(See also: How to Dethrone Self)

Taking Up the Cross

When taken before the tribunal, they were given an option to forsake Christ and to perform a sacrifice for the Emperor. To this Perpetua answer, “I am Christian.” Her friends including Felicity all declared the same. She then sealed her fate. She knew along with everyone else that she would be made a spectacle at the Roman games and that death was her punishment.

God showed himself mighty in her last days. Perpetua records many dreams and visions the Lord gave her. She had written previously in her diary that as soon as she came up from the baptismal waters, the Spirit instructed her to “pray only for the endurance of the flesh.” She was sure the Lord was preparing her for what was to come.

The date was March 7, 203.

If you know anything about the ancient Romans, you know that they were all about entertainment. Death to them was a show and the bloodier, the better.

They tried to dress the Christians as pagan priests and priestesses, but they protested. They sang praises to God and refused to show fear to the crowd. The men were delivered up first to be beaten by the gladiators before being thrown to wild animals to rip to pieces.

Perpetua and Felicity were next. Felicity looked at her brother and said, “Stand fast in the faith, and love you all one another; and be not offended because of our passion.” The next moment, the women were charged by a wild cow and attacked by a jaguar. They stood bloodied and kissed one another as the gladiator came out and beheaded both women.

I can just picture the Lord welcoming them into paradise with a “well done my good and faithful servants.” (Matthew 25:21) They counted the cost, took up their cross, and suffered death but great is their reward in heaven.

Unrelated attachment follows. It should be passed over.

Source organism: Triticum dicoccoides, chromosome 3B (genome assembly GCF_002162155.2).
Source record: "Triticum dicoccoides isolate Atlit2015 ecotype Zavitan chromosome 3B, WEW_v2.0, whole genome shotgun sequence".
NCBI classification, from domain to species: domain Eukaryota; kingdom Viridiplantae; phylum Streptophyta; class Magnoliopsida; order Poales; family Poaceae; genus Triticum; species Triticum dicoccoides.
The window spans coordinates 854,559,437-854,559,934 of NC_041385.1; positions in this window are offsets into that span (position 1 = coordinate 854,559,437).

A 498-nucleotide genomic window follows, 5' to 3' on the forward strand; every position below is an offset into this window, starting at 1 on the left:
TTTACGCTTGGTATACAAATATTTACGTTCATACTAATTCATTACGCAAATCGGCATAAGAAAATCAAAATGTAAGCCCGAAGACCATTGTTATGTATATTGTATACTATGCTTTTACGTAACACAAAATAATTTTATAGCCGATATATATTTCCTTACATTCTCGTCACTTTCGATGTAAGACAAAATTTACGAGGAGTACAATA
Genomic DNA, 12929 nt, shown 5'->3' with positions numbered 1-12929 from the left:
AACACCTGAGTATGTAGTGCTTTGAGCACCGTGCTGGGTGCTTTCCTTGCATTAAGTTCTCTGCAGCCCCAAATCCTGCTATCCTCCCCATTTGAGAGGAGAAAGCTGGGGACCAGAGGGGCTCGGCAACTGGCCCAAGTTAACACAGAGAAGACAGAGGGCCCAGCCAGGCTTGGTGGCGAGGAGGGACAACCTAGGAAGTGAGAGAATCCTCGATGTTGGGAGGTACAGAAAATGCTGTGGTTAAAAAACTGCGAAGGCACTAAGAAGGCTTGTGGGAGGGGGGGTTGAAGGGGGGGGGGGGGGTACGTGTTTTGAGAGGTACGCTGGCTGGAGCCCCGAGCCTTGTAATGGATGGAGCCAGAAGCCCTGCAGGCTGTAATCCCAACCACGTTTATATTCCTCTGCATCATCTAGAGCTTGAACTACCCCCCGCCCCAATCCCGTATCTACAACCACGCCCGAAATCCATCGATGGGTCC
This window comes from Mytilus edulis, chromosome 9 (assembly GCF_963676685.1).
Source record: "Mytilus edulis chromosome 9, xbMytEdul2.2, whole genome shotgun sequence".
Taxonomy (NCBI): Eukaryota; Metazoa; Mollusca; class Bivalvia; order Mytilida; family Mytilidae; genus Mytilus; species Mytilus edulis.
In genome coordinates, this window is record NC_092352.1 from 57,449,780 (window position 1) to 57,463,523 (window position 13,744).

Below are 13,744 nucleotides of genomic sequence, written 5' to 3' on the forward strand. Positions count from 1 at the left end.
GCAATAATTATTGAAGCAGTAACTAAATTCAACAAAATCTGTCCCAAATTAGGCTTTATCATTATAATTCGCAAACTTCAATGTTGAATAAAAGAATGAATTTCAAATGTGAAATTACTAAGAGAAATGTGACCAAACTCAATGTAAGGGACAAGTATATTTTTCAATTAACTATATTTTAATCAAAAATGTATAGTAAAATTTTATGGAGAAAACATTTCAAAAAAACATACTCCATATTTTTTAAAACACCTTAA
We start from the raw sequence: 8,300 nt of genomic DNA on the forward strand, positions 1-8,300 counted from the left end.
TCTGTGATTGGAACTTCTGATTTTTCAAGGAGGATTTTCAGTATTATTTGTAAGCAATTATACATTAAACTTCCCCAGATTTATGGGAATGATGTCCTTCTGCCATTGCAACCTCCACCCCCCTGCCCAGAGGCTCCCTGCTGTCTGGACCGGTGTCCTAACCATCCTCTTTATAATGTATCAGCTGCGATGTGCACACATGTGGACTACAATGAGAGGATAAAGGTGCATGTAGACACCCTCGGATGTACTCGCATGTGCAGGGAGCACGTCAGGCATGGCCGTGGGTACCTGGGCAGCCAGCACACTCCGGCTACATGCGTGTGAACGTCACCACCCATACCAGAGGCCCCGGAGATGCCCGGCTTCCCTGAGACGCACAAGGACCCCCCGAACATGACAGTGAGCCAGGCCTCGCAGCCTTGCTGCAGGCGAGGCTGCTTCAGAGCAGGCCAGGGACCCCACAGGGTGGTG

I hope you enjoy learning about them as much as I did and I hope that you are inspired by their faith. More than that, I pray that you are moved to pray and remember the persecuted church today. I have attached a family prayer guide for the persecuted church. While their story is both horrifying and praiseworthy, unfortunately it is not unique. It has been estimated that somewhere around 100,000 Christians were murdered under Roman rule. Over the last year alone, the total has been reported as 900,000. And, to date around 43 million Christians have died world wide for their faith. (See also: How to be Persistent in Prayer)

Resources:

https://sourcebooks.fordham.edu/source/perpetua-excerp.asp

http://augustinecollective.org/the-blood-of-the-martyrs/

https://www.christianitytoday.com/history/people/martyrs/perpetua.html

https://www.britannica.com/biography/Perpetua-Christian-martyr

https://www.christianpost.com/news/over-900000-christians-martyred-for-their-faith-in-last-10-years-report.html

For more on the Persecuted Church:

https://www.persecution.com/

opendoorsusa.org

Black Heroes of the Faith Series

Part 1: George Liele

Part 2: Katy Ferguson

Part 4: Samuel Morris